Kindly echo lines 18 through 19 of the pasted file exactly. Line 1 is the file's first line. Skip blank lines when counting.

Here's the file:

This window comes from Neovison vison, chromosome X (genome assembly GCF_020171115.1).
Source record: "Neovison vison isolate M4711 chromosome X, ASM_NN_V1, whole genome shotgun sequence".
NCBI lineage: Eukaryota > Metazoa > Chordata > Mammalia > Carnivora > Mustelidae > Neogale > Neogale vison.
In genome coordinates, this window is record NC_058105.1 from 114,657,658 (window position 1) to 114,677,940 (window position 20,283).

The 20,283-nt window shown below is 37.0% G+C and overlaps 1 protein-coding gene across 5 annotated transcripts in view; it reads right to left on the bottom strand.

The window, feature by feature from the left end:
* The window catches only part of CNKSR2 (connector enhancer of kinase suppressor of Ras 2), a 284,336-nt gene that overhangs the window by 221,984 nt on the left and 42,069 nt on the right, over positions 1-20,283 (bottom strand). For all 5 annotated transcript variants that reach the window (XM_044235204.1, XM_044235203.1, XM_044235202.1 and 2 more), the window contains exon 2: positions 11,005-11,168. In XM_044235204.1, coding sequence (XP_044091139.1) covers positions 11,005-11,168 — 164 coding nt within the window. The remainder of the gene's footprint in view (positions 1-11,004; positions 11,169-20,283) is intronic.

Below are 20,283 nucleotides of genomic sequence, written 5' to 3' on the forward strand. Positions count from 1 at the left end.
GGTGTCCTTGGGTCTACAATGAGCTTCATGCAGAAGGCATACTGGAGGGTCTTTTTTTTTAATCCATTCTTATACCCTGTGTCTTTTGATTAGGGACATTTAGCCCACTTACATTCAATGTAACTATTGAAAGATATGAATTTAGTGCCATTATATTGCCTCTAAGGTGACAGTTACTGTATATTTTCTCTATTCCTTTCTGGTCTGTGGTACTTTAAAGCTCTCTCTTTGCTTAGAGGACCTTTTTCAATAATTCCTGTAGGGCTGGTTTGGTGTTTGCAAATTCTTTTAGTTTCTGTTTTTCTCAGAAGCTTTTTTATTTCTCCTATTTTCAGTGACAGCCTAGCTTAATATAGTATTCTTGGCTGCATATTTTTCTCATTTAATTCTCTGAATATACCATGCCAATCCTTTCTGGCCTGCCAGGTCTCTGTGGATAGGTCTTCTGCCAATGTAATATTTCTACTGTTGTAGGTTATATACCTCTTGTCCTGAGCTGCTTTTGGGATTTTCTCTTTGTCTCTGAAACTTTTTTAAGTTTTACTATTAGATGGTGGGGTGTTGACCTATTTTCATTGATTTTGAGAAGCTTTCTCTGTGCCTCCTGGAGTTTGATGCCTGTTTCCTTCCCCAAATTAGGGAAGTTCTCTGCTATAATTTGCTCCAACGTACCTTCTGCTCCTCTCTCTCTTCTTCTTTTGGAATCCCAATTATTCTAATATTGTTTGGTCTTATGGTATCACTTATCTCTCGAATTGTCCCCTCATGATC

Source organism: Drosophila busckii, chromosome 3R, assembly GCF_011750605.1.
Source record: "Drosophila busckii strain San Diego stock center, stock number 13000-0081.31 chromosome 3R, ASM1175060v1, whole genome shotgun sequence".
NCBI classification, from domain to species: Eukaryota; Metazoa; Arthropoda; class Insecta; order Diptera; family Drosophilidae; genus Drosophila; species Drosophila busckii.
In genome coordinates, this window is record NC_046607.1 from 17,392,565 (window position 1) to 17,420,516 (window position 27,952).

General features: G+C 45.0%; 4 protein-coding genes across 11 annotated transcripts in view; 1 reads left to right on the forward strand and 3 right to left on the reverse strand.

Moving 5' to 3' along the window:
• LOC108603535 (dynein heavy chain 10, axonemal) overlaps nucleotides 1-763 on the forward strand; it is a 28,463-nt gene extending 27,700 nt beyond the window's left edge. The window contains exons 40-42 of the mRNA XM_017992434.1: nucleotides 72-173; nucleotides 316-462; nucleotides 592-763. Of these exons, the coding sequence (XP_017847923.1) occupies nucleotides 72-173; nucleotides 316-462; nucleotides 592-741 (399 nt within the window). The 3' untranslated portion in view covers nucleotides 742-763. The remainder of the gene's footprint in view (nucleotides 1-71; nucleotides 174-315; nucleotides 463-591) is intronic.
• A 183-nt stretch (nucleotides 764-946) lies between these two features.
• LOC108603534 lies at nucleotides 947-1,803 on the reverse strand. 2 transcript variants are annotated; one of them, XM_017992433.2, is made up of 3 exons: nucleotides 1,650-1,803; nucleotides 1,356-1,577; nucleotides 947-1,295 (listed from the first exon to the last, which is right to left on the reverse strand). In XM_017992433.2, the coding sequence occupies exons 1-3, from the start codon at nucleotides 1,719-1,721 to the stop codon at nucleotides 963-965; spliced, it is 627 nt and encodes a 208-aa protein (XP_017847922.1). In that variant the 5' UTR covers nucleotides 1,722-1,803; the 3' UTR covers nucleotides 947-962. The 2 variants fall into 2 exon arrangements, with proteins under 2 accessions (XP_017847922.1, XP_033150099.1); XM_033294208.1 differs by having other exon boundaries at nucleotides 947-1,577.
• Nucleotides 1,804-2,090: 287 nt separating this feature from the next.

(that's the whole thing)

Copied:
• LOC108603534 lies at nucleotides 947-1,803 on the reverse strand. 2 transcript variants are annotated; one of them, XM_017992433.2, is made up of 3 exons: nucleotides 1,650-1,803; nucleotides 1,356-1,577; nucleotides 947-1,295 (listed from the first exon to the last, which is right to left on the reverse strand). In XM_017992433.2, the coding sequence occupies exons 1-3, from the start codon at nucleotides 1,719-1,721 to the stop codon at nucleotides 963-965; spliced, it is 627 nt and encodes a 208-aa protein (XP_017847922.1). In that variant the 5' UTR covers nucleotides 1,722-1,803; the 3' UTR covers nucleotides 947-962. The 2 variants fall into 2 exon arrangements, with proteins under 2 accessions (XP_017847922.1, XP_033150099.1); XM_033294208.1 differs by having other exon boundaries at nucleotides 947-1,577.
• Nucleotides 1,804-2,090: 287 nt separating this feature from the next.